CYLCON (YURDA): A MAGICO-RELIGIOUS TALLY 1
|MS Short Title||
CYLCON (YURDA): A MAGICO-RELIGIOUS TALLY
CYLCON (YURDA), A MAGICO-RELIGIOUS TALLY WITH MARKS POSSIBLY RECORDING THE NUMBER OF YOUNG MEN TO PASS THE INITIATION RITUALS TO MANHOOD OF THE "BORA", FURTHER POSSIBLY REPRESENTING THE POINTING OF THE "DEATH-POINTER-BONE", MAGIC CAPABLE OF CAUSING DEATH TO ANYONE DIVULGING THE TRIBE'S SECRET RITUALS
MS on weathered desert sandstone, Bulloo Downs, South West Queensland, Australia, ca. 20000-3000 BC, 1 cylindrical cylcon, 26x7x6 cm, deeply incised with 5 parallel longitudinal lines intersected by 4+2 semi-circular lateral lines, 2 arrows pointing towards apex, 1 arrow pointing towards base.
1. Found in Bulloo Downs, South West Queensland, Australia (ca. 1947); 2. Shearing Contractor Peter Manoel, New South Wales, Australia (1947-1973); 3. H. Gallasch Museum, Australia (1973-); 4. Sam Fogg Rare Books Ltd., London.
Cylcons are earlier than churingas. There is no certain ways to date individual cylcons. The oldest cylcon/message stone found in a dateable archaeological context is about 20,000 years old. The simple line motifs of the oldest cylcons represent the earliest art of the Aborigines, from a very early period of occupation. In Australian nomenclature this is the colonizing period, or early Stone Age, ca. 50,000/40,000-3,000 BC.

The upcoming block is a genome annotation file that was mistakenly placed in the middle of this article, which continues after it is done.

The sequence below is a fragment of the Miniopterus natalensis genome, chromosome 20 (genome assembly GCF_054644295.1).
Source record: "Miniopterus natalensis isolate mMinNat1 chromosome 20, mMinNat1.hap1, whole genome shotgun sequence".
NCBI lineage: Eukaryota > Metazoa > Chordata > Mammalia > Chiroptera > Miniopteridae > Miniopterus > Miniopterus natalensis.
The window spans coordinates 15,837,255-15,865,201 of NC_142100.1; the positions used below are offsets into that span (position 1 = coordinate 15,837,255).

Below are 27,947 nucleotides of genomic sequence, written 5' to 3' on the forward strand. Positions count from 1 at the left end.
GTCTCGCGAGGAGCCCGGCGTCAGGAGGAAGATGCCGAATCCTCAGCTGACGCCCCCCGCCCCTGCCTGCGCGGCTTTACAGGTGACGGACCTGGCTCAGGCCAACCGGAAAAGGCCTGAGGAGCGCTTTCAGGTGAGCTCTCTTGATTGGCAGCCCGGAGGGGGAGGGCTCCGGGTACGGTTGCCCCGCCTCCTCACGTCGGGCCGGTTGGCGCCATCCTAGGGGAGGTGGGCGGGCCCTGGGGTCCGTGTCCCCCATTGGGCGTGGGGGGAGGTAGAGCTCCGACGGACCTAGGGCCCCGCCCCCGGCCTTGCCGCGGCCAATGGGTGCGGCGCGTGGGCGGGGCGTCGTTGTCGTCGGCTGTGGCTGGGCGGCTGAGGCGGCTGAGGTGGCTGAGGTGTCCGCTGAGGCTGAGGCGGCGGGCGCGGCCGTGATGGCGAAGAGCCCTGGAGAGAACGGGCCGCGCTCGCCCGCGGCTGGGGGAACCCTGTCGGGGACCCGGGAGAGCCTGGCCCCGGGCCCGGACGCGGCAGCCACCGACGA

With the earliest rock-carvings and -paintings, the cylcons represent the oldest form of communication and art; and they represent the oldest religion still observed. Only 2 Aborigines have been able to communicate their name of the cylcons: Yurda, and Wommagnaragnara (Heart of the snake), respectively. Other uses as tallies are possible, such as counting of dead people, warriors, emus, measures of nardo seeds, or mapping purposes counting day-marches in various directions. Later the use could also change to other magic rituals, some involving the chipping off smaller flakes, and the practical use for pounding and crushing. Much more research is needed before the cylcons' real age and significance can be properly understood and appreciated. The term cylcon is derived from the title of R. Ethridge's publication: The Cylindro-conical and Stone Implements of Western New South Wales and their significance. Ethnological Series No. 2, Memoirs of the Geological Survey of New South Wales, 1916:1-41.
|Place of origin||Australia|
|Dates||20 000 - 3000 BC|